A ‘silya’ for seniors everywhere
Tito Lorete Alcala is not one to wait for the annual Grandparents’ Day celebration to honor the elderly.
For months now, the former advertising man has been offering two rocking chairs to those who would care to accept them, for the use of the elderly as they wait to be seated in restaurants or to take a breather when they go malling.
Alcala thought of providing this convenience after he realized how an otherwise enjoyable outing was often marred for his octogenarian parents by the lack of a comfortable spot where they could catch their breath and get their second wind to continue enjoying their day out.
Restaurants do not really want you occupying their chairs unless you are a paying customer, and malls provide one-size-fits-all seats. Alcala decided to donate chairs adapted to the frail frames and fragile bones of senior citizens.
The retired managing director of The Artistshop Company, Inc. calls his initiative Silya, or Sa Iyo Lolo at Lola, Yantok Aming Alay.
Although yantok means cane, some of the chairs are made completely of wood.
Alcala gave priority to airports, waiting areas of restaurants and coffee shops andmalls. Alcala is a Bicolano, so the first two airports to get his donated chairs were, not surprisingly, those in the cities of Naga and Legazpi.
But Alcala says the campaign is meant to be national in scope. He adds: “If opportunity allows, I would love this to go international. For a change, we would be exporting [an idea]—not copying a foreign concept. [It is] something Filipino, something like handog ng Filipino sa mundo (the Filipinos’ gift to the world). For a change, instead of sending OFWs, we send Silya.”
Alcala also points out: “As a race and culture, we are one of the few who really take care of our elderly.”
As to why the chairs usually come in twos, he says that, among other things, an elderly is often accompanied by a caregiver—a child, grandchild or nurse. But he says an establishment can ask for more, although supply is constrained by the shortage of skilled artisans and craftsmen to make the chairs. In some places, space allows for only one.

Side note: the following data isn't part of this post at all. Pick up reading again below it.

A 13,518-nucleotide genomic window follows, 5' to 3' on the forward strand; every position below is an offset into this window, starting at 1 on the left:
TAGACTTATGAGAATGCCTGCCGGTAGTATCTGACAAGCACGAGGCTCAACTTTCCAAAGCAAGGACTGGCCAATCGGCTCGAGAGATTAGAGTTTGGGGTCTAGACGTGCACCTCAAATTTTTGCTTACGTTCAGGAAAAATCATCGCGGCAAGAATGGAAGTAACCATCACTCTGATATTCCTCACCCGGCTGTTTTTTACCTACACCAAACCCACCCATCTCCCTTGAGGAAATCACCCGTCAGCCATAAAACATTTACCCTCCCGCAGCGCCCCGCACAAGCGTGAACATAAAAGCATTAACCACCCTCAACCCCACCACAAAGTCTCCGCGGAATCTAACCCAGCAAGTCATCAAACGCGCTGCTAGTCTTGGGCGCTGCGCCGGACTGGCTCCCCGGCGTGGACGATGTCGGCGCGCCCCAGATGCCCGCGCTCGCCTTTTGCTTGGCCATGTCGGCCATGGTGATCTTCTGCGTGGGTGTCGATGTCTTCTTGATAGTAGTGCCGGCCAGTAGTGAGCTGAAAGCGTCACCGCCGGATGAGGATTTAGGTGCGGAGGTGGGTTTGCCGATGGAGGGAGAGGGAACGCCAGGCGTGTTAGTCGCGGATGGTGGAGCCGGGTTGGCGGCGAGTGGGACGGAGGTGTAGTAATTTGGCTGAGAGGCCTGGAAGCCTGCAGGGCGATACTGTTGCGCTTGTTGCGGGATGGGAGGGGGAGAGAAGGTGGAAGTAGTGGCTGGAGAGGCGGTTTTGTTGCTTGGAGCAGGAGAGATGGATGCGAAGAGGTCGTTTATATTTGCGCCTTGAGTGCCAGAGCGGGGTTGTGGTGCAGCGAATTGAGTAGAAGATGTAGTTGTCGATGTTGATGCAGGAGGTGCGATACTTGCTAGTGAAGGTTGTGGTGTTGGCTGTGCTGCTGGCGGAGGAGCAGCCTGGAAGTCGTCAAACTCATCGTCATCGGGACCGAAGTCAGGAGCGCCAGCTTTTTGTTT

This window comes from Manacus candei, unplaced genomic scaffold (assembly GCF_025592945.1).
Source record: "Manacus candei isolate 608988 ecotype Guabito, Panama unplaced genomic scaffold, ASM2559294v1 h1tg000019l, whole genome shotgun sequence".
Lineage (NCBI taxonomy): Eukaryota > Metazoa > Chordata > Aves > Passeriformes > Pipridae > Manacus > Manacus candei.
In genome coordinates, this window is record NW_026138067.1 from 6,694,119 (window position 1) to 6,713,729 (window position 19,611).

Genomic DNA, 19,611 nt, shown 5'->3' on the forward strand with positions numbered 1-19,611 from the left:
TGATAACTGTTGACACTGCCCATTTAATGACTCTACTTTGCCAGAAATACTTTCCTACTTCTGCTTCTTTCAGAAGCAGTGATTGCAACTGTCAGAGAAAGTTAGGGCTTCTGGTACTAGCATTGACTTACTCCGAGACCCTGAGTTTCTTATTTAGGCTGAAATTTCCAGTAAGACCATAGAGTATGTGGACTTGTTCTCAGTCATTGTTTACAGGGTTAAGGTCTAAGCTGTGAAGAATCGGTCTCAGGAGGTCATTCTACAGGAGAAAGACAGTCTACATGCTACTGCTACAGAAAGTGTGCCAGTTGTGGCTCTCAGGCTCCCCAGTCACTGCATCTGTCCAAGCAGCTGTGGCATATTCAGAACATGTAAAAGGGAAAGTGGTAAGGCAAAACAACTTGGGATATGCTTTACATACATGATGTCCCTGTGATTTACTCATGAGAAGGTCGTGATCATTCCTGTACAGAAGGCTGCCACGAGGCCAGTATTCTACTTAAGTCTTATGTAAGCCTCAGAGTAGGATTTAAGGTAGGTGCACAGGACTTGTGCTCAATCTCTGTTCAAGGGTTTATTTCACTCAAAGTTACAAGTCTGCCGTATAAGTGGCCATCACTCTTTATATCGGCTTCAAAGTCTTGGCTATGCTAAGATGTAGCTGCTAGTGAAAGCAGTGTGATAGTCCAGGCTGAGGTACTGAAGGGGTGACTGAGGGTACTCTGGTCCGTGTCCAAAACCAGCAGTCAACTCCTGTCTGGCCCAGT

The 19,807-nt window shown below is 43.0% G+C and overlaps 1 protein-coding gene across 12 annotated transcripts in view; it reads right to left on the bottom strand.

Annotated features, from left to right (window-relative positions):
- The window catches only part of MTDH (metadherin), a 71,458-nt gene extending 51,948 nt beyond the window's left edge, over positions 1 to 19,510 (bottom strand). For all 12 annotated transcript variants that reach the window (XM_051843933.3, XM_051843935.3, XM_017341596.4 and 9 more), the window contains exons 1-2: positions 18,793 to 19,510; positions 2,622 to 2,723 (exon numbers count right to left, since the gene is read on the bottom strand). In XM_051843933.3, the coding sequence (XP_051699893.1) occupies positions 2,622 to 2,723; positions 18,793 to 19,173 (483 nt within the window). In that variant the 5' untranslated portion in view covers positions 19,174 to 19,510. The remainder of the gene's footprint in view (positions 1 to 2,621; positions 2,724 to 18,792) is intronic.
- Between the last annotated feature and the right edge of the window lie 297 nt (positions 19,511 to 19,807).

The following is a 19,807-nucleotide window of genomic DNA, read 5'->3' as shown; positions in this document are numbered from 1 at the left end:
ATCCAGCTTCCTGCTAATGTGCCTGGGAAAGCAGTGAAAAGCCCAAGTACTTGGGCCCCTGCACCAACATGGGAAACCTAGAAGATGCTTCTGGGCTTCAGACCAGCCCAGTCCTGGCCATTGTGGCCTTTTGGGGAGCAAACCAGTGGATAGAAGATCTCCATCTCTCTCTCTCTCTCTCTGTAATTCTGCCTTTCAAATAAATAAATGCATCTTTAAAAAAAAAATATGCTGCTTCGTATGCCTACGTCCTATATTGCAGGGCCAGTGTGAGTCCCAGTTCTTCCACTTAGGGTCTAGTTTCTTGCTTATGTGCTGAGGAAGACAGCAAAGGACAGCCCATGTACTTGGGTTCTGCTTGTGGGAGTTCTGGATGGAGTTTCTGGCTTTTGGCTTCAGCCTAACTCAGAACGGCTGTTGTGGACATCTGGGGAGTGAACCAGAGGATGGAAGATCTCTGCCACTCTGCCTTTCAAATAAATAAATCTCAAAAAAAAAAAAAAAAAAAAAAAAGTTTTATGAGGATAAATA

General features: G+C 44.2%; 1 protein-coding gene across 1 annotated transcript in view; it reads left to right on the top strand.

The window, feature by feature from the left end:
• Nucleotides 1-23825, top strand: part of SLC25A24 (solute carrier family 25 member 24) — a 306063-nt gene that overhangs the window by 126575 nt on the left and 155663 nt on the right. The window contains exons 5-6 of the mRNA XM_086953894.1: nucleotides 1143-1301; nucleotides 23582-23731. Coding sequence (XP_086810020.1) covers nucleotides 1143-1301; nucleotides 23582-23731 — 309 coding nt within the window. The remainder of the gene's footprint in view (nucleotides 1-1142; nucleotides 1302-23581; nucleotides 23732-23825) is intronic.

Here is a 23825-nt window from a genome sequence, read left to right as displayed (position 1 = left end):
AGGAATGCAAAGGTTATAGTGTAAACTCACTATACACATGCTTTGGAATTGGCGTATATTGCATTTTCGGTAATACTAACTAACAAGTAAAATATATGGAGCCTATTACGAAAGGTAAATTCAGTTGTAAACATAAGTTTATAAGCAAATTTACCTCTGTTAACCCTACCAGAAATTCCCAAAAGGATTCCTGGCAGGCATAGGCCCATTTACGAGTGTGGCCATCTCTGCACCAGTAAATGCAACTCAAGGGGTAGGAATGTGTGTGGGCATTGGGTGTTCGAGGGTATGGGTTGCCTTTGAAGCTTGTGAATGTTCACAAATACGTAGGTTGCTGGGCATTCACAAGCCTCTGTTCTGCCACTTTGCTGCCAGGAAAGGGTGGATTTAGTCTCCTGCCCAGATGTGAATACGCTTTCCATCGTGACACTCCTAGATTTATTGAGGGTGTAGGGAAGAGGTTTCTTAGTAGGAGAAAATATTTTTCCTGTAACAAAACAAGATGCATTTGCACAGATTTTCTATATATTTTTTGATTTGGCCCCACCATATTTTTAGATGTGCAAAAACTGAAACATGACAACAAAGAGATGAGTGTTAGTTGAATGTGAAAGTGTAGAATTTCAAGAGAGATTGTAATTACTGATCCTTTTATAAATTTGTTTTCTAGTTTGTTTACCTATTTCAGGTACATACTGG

No strings attached
The chairs are absolutely free and there are no strings attached to this generosity, Alcala says. Any place the elderly frequent can ask for the chairs, and this could be a church and other places where they are likely to converge.
“Of course, the owner has to embrace the concept and advocacy openly. Perhaps this is the only thing I require,” he says.
He will even replace or repair a damaged chair at no cost to the recipient.
But he does expect them to give the chairs proper care, the same attention they give their own furniture. He also requests staff to offer the seats to those who may hesitate, explaining the advocacy as they do.
Alcala estimates he has distributed, so far, close to a hundred chairs. Recipients include Chelsea Serendra and Podium; Momo Eastwood Mall; The Manor Hotel Camp John Hay; Brothers Burger Camp John Hay and Lucky Chinatown Mall; Shopwise Libis, Sucat and Festival Mall, Alabang; and Mr. Jones, Greenbelt 5 (although he is not having much success getting establishments in his native Bicol to support his advocacy).
He says Tagaytay Highlands has shown interest. Ayala Malls Makati and Cebu may include a Silya handover as part of their Grandparents’ Day celebrations.
Recipients of Alcala’s chairs seem to have caught the spirit behind the donation. At one of the establishments of the Raintree Hospitality Group, as an elderly woman sat on the rocking chair waiting for her daughter to finish a job interview, a member of the staff offered her a free glass of iced tea.